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  • veek

    Excellent step, and one which can make e-commerce more efficient for some purchases.

    Our city has also purchased hybrid vehicles, which is a good step for citizen action (although it is still unpleasant to receive a parking ticket from a hybrid-driving parking enforcement officer :-/ ).

  • Mr. Fusion

    Go UPS!
    But how long will they hang on to those ancient truck designs?
    It will be the year 3000, cars will fly, and UPS will still be using these riveted boxes!

  • ex-EV1 driver

    This is great. The short haul delivery business is a great place for hybrids and an even better place for plug-ins since the vehicles do a lot of start-stop but generally don’t travel particularly far in a day.
    I hope they don’t go with some cheesy low-bidder scammer like many attempts to hybridize a fleet have. These tend to result in dissappointment.
    A similar, pure plug-in success has been with the Port of LA, where Balqon has provided Electric trucks for shuffling containers around the port. The port is particularly low-hanging-fruit, even for low-tech, cheap lead-acid powered vehicles because:
    – the vehicles are purpose-built already
    – excess weight from lead acid batteries is actually helpful for small trucks to tow heavy containers
    – they spend most of their time stopped, standing by for containers to be offloaded from ships
    – quick acceleration is helpful to keep loads moving
    – off-road vehicles have fewer highway safety requirements
    – the trucks are replacing old, dirty, high-maintenance diesels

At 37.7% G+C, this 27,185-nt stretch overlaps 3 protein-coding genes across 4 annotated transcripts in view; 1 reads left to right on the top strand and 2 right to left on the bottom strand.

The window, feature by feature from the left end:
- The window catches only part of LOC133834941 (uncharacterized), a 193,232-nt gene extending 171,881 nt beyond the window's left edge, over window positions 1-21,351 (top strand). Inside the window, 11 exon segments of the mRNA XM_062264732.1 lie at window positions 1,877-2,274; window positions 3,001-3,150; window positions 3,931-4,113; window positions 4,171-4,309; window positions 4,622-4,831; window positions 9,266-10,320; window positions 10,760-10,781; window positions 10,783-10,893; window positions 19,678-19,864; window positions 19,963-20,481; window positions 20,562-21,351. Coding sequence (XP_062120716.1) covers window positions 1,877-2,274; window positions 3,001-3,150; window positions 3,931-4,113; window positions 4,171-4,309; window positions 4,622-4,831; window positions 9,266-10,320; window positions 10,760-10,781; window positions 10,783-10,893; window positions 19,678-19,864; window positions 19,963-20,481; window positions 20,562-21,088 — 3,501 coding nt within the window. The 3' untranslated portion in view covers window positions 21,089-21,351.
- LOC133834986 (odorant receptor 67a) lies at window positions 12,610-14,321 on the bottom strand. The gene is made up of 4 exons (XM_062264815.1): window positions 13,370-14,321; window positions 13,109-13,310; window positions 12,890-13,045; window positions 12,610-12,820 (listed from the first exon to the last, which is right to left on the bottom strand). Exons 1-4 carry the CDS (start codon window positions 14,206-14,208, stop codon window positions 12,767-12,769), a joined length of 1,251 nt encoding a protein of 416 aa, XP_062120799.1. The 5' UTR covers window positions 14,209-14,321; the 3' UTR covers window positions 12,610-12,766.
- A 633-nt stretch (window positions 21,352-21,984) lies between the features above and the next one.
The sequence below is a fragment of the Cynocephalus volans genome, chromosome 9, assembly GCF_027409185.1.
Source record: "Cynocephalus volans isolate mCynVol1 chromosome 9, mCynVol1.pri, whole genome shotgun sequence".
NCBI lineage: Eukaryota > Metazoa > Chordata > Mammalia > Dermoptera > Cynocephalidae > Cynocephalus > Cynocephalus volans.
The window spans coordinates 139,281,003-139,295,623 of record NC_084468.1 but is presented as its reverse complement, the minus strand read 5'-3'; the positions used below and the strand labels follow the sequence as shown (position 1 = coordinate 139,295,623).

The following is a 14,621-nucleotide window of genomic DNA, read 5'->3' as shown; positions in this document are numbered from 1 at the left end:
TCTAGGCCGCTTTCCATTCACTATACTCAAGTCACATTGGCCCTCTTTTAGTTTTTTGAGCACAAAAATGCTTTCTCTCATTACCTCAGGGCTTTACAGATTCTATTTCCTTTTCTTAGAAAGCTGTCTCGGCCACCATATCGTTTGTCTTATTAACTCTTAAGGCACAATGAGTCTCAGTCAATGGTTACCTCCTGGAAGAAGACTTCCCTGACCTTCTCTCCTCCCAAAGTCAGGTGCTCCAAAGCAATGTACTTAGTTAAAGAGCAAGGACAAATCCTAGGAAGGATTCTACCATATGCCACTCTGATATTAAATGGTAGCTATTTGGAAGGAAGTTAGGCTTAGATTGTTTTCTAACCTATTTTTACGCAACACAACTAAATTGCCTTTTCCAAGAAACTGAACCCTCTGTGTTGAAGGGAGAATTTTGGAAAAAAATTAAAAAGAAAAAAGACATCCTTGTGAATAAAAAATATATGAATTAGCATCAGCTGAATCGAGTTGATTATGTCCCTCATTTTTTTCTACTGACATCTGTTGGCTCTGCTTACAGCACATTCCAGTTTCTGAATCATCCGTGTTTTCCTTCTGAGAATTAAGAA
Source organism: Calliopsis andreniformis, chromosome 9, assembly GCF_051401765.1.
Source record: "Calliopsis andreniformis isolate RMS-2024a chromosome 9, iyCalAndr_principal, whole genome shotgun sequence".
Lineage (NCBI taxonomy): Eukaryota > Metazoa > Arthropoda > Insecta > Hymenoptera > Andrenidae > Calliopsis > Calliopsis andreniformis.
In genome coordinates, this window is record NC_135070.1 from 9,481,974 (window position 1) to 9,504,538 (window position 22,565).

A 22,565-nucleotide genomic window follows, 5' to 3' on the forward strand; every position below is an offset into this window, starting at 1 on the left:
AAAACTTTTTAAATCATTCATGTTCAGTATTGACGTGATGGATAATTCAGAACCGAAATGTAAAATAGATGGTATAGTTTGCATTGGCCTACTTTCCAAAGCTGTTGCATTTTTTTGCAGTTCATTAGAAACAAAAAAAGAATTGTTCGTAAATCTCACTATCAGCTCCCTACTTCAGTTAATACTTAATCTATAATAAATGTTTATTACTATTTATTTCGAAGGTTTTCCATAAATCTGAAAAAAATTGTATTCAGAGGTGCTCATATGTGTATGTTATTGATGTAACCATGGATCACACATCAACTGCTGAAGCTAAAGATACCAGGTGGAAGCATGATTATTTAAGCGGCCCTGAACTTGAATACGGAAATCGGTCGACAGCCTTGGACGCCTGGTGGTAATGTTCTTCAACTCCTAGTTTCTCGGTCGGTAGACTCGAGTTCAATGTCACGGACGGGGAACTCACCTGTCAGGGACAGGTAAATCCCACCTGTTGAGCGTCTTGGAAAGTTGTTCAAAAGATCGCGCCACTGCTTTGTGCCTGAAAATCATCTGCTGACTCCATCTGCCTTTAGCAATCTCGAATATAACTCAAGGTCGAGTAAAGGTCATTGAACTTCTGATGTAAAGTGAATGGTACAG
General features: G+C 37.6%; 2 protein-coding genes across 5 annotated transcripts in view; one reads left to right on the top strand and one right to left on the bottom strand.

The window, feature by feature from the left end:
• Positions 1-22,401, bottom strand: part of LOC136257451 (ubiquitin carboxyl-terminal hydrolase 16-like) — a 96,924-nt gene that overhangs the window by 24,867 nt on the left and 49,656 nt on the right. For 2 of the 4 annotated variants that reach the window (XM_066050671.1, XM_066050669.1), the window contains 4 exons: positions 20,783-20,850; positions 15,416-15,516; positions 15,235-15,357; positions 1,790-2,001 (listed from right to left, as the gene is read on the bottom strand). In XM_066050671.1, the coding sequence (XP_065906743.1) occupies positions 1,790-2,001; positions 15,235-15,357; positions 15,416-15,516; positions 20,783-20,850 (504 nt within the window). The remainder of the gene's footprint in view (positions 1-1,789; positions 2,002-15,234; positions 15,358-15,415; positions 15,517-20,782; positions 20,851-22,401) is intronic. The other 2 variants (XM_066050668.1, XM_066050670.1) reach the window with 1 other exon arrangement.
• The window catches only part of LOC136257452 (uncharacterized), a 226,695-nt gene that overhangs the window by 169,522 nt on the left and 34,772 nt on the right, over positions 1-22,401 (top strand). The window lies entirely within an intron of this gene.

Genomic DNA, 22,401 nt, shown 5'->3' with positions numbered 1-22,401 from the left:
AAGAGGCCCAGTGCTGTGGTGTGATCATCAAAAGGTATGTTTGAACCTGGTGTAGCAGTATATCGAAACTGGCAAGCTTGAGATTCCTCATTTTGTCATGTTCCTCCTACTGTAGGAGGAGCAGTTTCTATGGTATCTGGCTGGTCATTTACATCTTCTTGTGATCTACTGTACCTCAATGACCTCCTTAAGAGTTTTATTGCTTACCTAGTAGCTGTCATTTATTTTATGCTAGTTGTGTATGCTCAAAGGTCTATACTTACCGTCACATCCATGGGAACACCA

– reduced noise causes less driver fatigue
    These use AeroVironment’s fast charging posichargers to quickly charge the vehicles during natural gaps. Chargers are easily located in places where the trucks naturally stop instead of having to drive to a refuelling facility.
    There are some battery-diesel hybrid switch engines being deployed on the rails as well with the same benefits. See:

  • John K.

    UPS has been testing hydraulic hybrid trucks for a couple of years. I’m disappointed there is no mention of them in this article. They’re a LOT more efficient than electric hybrids and, I’d *guess*, a lot cheaper too. Why didn’t the interviewer bring them up?

  • Anonymous

    The decision of the UPS to add 200 hybrid trucks is certainly great news and I am sure that others will also follow suit and we’ll see a lot of less pollution and of course, the reduction of fuel consumption to a large extent!! It’s great that reports like those from Pike Research makes known about such trends in global markets so that we’re are able to make such innovative changes at the right time. Gps navigation

  • tapra2

    the author of the Pike study, told us that two-thirds of those sales will be conventional hybrids, and most of the rest will be pure electric trucks. “Plug-in hybrids are less attractive because the upfront costs are high, Tech Blog